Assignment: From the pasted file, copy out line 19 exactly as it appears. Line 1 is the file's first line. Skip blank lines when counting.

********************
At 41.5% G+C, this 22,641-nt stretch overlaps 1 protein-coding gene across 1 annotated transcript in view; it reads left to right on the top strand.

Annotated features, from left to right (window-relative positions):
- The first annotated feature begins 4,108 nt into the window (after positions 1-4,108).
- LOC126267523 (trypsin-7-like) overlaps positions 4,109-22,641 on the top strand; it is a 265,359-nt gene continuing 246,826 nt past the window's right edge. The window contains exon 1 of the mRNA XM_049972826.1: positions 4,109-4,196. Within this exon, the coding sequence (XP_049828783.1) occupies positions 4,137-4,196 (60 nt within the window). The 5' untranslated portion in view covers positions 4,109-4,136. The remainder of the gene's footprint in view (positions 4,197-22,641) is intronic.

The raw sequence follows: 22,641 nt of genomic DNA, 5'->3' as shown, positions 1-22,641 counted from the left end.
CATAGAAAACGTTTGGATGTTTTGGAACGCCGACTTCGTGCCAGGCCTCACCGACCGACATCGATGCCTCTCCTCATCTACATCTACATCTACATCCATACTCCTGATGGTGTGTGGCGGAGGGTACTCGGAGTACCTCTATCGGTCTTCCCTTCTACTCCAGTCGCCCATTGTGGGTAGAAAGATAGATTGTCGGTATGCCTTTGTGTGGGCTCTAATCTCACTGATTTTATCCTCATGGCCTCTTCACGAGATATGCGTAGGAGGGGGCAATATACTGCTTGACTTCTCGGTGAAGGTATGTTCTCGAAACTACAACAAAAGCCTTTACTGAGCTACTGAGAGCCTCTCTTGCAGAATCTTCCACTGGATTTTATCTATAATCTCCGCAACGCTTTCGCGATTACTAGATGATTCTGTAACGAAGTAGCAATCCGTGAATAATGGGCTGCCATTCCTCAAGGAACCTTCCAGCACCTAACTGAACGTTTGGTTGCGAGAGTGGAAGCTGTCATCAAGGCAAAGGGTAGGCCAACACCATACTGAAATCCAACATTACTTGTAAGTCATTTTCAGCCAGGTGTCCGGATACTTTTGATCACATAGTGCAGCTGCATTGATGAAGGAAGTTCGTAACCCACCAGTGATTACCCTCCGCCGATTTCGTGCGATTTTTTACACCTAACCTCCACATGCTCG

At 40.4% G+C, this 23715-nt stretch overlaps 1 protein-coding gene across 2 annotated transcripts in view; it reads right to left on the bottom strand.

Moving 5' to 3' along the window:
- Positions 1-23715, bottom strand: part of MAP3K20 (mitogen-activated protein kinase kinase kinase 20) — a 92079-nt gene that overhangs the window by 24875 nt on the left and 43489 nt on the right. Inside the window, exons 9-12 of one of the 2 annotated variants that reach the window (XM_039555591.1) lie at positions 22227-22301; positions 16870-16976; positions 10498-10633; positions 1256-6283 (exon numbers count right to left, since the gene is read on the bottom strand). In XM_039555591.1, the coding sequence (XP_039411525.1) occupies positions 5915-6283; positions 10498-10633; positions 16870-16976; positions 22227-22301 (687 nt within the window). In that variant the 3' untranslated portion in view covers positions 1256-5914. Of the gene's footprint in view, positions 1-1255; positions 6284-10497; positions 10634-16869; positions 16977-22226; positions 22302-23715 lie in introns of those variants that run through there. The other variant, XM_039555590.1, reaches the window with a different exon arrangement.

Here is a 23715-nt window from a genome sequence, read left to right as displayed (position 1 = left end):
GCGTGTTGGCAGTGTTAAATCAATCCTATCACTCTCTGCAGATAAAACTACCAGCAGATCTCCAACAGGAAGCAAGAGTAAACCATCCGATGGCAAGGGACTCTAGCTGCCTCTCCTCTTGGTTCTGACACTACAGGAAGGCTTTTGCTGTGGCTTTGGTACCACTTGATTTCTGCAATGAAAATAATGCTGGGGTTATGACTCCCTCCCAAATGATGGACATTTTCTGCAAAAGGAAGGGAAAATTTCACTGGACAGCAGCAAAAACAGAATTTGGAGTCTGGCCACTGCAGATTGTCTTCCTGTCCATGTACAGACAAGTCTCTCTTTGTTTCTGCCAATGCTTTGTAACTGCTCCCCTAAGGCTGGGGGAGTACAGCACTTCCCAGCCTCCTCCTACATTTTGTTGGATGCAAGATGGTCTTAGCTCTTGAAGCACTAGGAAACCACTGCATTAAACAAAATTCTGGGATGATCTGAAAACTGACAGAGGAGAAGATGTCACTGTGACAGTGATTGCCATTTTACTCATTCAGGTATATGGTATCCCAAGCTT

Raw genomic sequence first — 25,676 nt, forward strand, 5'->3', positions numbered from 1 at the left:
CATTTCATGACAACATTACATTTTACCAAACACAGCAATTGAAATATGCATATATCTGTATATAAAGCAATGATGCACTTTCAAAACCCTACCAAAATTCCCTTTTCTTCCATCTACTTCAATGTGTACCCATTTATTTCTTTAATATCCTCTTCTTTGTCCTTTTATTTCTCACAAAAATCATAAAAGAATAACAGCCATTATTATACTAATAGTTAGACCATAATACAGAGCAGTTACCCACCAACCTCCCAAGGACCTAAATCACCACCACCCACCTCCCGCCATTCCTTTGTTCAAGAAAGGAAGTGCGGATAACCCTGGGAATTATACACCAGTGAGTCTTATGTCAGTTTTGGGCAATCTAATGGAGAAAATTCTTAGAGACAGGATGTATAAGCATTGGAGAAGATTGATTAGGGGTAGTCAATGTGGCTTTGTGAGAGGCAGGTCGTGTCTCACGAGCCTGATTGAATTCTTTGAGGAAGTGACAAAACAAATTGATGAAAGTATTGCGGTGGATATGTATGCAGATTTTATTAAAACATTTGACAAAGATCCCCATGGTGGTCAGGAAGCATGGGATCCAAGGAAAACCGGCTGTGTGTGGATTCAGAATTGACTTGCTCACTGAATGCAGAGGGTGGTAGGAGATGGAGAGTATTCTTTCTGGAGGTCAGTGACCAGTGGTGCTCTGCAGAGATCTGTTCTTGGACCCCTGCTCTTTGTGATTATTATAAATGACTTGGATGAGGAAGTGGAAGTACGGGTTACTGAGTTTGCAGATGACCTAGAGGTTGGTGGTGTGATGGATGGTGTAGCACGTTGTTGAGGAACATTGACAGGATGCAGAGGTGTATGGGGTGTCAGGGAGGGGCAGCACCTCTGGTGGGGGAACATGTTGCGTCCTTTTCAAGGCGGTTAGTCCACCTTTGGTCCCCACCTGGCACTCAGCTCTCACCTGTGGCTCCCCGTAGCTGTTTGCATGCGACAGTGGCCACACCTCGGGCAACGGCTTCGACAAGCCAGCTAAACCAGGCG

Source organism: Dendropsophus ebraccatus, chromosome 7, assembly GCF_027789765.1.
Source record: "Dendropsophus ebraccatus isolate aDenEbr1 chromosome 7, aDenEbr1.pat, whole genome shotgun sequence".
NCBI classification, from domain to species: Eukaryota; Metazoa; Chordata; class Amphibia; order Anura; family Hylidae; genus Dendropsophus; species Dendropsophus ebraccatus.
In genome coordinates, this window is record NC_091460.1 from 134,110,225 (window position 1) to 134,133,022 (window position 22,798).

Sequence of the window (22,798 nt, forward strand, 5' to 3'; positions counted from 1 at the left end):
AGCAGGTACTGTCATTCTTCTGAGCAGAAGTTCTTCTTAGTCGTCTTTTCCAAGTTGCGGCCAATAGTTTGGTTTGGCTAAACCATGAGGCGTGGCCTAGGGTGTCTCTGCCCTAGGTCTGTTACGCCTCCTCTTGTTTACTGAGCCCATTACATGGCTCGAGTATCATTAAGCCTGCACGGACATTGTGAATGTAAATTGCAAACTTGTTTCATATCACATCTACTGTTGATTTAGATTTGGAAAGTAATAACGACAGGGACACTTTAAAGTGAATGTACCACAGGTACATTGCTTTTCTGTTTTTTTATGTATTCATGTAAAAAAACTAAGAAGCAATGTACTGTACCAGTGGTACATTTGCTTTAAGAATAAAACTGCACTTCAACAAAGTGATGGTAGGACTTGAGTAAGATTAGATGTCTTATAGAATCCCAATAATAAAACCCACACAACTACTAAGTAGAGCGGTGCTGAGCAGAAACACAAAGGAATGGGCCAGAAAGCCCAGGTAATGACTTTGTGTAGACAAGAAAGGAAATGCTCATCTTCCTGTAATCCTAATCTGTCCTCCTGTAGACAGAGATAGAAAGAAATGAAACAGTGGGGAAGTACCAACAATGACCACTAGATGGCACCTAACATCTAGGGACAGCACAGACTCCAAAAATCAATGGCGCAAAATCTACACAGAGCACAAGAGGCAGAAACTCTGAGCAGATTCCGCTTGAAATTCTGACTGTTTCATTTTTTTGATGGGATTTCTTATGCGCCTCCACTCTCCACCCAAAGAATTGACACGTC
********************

AGCAGGTACTGTCATTCTTCTGAGCAGAAGTTCTTCTTAGTCGTCTTTTCCAAGTTGCGGCCAATAGTTTGGTTTGGCTAAACCATGAGGCGTGGCCTAGGGTGTCTCTGCCCTAGGTCTGTTACGCCTCCTCTTGTTTACTGAGCCCATTACATGGCTCGAGTATCATTAAGCCTGCACGGACATTGTGAATGTAAATTGCAAACTTGTTTCATATCACATCTACTGTTGATTTAGATTTGGAAAGTAATAACGACAGGGACACTTTAAAGTGAATGTACCACAGGTACATTGCTTTTCTGTTTTTTTATGTATTCATGTAAAAAAACTAAGAAGCAATGTACTGTACCAGTGGTACATTTGCTTTAAGAATAAAACTGCACTTCAACAAAGTGATGGTAGGACTTGAGTAAGATTAGATGTCTTATAGAATCCCAATAATAAAACCCACACAACTACTAAGTAGAGCGGTGCTGAGCAGAAACACAAAGGAATGGGCCAGAAAGCCCAGGTAATGACTTTGTGTAGACAAGAAAGGAAATGCTCATCTTCCTGTAATCCTAATCTGTCCTCCTGTAGACAGAGATAGAAAGAAATGAAACAGTGGGGAAGTACCAACAATGACCACTAGATGGCACCTAACATCTAGGGACAGCACAGACTCCAAAAATCAATGGCGCAAAATCTACACAGAGCACAAGAGGCAGAAACTCTGAGCAGATTCCGCTTGAAATTCTGACTGTTTCATTTTTTTGATGGGATTTCTTATGCGCCTCCACTCTCCACCCAAAGAATTGACACGTC